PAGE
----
Appearances can be deceiving.

When it comes to science, the learning curve to equal or even approach the expertise of a biologist or physicist (for example) is far too steep for most of us to achieve. The necessary math skills alone present a formidable barrier. But doctors are not necessarily scientists. What does their education consist of, and to what extent can new media equip your average person to fruitfully discuss their health with a doctor?

My own experiences suggest that the ability and inclination to search the internet, decipher article abstracts, assess the quality of evidence, and then weigh that against other evidence, is enough. In fact, more than enough - I often end up teaching doctors (especially general practitioners) new things about my illnesses, although pride may prevent them from learning from it.

When I tell people about this, I'm often told that I'm "different." Because I have a background in science (physics/astrophysics, which has nothing to do with medicine, I should point out), I understand the scientific process and scientific jargon, and I'm not intimidated by it. My friends will even sometimes argue that I'm smarter than your average patient, and that it isn't reasonable to base my assessments of what people can do with the internet's vast sea of data on what I can do.

Mmm, maybe. I certainly think a lot of people (including some doctors) need a crash course in how science works, and in particular, on evidence-based medicine. (by the way, the entire concept of evidence-based medicine originated in Canada at McMaster University in 1992). I'm not sure how smart you need to be, once you have that basic knowledge, to get involved. And hell, who knows: maybe I'm not smart enough. Maybe with all of the pushing I've done to get better healthcare, I've shot myself in the foot and don't know it. I don't think that's the case, but sometimes I entertain the possibility with some degree of horror.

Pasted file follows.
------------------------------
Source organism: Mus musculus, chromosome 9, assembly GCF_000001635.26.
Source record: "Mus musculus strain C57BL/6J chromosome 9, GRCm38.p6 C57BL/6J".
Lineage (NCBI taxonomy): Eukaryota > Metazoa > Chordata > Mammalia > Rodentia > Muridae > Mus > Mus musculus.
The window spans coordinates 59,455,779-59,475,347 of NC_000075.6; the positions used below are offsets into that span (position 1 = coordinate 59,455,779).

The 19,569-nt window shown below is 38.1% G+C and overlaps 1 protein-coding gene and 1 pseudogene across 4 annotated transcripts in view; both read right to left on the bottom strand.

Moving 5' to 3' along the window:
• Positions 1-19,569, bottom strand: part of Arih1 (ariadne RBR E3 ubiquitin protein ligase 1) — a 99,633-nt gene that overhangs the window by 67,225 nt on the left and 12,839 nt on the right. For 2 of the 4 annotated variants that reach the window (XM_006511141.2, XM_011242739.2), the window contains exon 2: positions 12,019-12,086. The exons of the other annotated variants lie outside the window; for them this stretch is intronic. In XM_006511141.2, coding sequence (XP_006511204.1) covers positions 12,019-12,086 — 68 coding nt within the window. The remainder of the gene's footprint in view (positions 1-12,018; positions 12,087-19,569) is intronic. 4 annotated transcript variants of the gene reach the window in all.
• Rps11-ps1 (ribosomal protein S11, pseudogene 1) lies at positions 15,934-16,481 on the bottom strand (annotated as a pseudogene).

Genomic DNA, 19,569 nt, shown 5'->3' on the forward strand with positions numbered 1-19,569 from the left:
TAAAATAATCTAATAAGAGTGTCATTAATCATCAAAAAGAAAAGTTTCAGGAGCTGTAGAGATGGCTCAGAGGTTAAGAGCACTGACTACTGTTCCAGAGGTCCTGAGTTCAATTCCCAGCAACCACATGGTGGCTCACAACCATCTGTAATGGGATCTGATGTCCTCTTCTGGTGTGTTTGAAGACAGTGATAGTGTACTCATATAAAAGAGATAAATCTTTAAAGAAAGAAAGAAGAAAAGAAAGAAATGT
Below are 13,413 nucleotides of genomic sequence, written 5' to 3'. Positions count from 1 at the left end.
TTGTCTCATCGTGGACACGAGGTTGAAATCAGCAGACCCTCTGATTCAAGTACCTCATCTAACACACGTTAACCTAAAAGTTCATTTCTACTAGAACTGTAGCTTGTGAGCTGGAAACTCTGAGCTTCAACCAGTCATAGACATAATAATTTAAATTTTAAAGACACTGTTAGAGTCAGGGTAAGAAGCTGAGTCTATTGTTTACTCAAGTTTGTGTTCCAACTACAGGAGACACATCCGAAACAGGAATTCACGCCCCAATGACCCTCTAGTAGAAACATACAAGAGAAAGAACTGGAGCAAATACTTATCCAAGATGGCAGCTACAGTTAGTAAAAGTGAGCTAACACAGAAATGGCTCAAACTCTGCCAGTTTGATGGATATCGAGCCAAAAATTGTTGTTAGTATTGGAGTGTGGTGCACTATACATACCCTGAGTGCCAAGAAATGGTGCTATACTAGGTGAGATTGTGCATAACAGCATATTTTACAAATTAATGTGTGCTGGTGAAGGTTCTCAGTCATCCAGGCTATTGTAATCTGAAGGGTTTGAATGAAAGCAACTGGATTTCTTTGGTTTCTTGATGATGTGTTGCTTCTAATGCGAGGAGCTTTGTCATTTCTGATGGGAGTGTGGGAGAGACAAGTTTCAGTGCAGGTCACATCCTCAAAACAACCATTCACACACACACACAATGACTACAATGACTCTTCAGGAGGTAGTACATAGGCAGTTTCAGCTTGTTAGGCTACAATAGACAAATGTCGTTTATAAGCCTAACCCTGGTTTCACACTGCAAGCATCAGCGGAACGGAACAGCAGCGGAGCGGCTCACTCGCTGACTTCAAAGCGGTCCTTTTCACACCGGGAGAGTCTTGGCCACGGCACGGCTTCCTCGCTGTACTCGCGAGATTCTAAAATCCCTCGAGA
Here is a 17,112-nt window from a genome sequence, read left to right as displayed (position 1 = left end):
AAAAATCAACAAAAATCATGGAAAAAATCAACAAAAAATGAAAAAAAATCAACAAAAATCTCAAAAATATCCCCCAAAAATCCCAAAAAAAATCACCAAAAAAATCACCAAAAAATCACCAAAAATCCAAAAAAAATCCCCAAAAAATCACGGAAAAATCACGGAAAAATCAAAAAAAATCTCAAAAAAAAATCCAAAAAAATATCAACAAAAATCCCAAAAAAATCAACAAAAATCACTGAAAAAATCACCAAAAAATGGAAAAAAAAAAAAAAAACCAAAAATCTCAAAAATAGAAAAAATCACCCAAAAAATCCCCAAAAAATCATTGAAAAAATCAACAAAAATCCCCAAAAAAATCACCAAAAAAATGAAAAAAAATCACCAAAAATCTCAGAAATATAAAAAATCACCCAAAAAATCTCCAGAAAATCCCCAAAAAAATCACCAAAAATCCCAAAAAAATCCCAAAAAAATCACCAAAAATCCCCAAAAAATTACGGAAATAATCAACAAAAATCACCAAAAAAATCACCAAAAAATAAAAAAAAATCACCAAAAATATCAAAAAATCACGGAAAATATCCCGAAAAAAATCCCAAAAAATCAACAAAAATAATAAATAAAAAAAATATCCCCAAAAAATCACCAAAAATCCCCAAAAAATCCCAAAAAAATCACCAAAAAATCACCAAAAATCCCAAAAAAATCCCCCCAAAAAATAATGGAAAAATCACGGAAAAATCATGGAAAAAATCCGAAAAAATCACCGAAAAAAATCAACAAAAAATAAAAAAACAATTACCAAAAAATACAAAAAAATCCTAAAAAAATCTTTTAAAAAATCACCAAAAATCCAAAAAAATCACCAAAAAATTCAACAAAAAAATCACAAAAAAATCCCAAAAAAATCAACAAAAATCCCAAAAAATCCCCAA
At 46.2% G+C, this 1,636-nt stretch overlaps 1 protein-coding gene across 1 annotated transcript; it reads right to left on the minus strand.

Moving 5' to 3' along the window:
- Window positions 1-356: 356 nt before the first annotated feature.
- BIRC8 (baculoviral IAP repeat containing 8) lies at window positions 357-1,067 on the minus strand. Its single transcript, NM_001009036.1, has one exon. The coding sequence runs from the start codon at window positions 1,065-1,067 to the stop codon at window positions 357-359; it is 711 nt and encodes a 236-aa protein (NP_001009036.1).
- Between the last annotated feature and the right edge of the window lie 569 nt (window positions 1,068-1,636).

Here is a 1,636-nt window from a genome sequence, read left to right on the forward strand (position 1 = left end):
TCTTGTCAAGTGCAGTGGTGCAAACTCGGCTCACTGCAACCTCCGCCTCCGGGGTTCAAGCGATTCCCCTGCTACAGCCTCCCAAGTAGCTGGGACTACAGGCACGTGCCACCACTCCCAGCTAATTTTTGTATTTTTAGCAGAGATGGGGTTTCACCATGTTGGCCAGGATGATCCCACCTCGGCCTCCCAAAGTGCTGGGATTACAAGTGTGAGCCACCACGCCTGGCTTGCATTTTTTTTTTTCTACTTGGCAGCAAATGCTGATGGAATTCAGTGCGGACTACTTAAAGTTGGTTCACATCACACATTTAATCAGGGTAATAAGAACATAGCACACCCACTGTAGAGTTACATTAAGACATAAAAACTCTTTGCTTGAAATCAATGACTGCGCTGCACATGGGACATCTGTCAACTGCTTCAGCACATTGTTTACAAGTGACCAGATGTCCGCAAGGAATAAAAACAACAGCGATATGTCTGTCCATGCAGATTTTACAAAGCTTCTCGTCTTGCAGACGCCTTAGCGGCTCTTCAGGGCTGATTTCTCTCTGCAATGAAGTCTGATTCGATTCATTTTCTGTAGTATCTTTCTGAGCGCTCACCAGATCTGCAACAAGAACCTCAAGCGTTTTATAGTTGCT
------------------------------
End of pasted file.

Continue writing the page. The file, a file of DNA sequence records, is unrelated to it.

Lately, I've begun to suspect that the general practitioner is essentially a walking talking database of often-obsolete medical information. If that's true, then a skilled internet researcher who understands how to assess medical evidence could potentially provide better medical advice than the general practitioner. I certainly feel like I've done that on occasion.

To get to the bottom of this all, there need to be more studies on the reading comprehension of patients who are familiar with the scientific process. To what extent does their perceived comprehension match their actual comprehension?

I also need to learn more about how general practitioners are educated, and how they continue to educate themselves throughout their careers. Do they learn how to interpret statistics, or how to avoid being influenced by medical literature or drug advertisements? Are they taught about evidence-based medicine these days, and when did that find its way into the curriculum? For those doctors who graduated before EBM, how many of them have learned about it nonetheless? And, as medical information is updated through research, how are general practitioners updated on that information - or are they?

I have a lot more to say about this, but I think it's time to close this post down. I'd love to hear your thoughts on all this, though. Do you use the internet to research health problems? Do you think you can learn as much as some general practitioners? Talk to me.